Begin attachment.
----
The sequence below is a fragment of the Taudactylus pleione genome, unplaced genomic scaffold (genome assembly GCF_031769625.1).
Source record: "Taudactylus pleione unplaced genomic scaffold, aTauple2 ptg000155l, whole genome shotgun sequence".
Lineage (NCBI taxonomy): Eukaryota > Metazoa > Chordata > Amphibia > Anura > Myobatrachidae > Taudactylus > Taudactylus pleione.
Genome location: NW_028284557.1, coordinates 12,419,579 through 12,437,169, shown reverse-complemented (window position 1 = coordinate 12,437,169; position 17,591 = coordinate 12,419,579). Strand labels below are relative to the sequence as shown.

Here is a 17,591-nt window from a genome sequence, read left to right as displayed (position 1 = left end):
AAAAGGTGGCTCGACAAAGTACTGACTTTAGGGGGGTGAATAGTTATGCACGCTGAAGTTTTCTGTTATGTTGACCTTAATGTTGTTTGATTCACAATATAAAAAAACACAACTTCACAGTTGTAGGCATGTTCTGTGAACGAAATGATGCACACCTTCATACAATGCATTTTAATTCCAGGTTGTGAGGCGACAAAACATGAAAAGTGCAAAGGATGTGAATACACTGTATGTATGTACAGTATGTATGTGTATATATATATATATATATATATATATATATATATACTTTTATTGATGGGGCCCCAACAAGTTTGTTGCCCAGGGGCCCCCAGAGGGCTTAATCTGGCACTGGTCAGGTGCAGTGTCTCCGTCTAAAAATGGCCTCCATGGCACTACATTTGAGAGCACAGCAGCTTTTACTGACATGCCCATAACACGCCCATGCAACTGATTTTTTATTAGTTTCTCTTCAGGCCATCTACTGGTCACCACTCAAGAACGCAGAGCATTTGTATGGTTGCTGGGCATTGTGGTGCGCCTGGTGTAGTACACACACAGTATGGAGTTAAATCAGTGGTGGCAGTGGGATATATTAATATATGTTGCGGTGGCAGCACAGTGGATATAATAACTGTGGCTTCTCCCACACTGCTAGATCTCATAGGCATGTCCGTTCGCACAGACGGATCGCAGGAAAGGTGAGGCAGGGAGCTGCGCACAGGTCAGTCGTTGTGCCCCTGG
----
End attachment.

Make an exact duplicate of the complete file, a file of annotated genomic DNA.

The sequence below is a fragment of the Taudactylus pleione genome, unplaced genomic scaffold (genome assembly GCF_031769625.1).
Source record: "Taudactylus pleione unplaced genomic scaffold, aTauple2 ptg000155l, whole genome shotgun sequence".
Lineage (NCBI taxonomy): Eukaryota > Metazoa > Chordata > Amphibia > Anura > Myobatrachidae > Taudactylus > Taudactylus pleione.
Genome location: NW_028284557.1, coordinates 12,419,579 through 12,437,169, shown reverse-complemented (window position 1 = coordinate 12,437,169; position 17,591 = coordinate 12,419,579). Strand labels below are relative to the sequence as shown.

Here is a 17,591-nt window from a genome sequence, read left to right as displayed (position 1 = left end):
AAAAGGTGGCTCGACAAAGTACTGACTTTAGGGGGGTGAATAGTTATGCACGCTGAAGTTTTCTGTTATGTTGACCTTAATGTTGTTTGATTCACAATATAAAAAAACACAACTTCACAGTTGTAGGCATGTTCTGTGAACGAAATGATGCACACCTTCATACAATGCATTTTAATTCCAGGTTGTGAGGCGACAAAACATGAAAAGTGCAAAGGATGTGAATACACTGTATGTATGTACAGTATGTATGTGTATATATATATATATATATATATATATATATATATACTTTTATTGATGGGGCCCCAACAAGTTTGTTGCCCAGGGGCCCCCAGAGGGCTTAATCTGGCACTGGTCAGGTGCAGTGTCTCCGTCTAAAAATGGCCTCCATGGCACTACATTTGAGAGCACAGCAGCTTTTACTGACATGCCCATAACACGCCCATGCAACTGATTTTTTATTAGTTTCTCTTCAGGCCATCTACTGGTCACCACTCAAGAACGCAGAGCATTTGTATGGTTGCTGGGCATTGTGGTGCGCCTGGTGTAGTACACACACAGTATGGAGTTAAATCAGTGGTGGCAGTGGGATATATTAATATATGTTGCGGTGGCAGCACAGTGGATATAATAACTGTGGCTTCTCCCACACTGCTAGATCTCATAGGCATGTCCGTTCGCACAGACGGATCGCAGGAAAGGTGAGGCAGGGAGCTGCGCACAGGTCAGTCGTTGTGCCCCTGG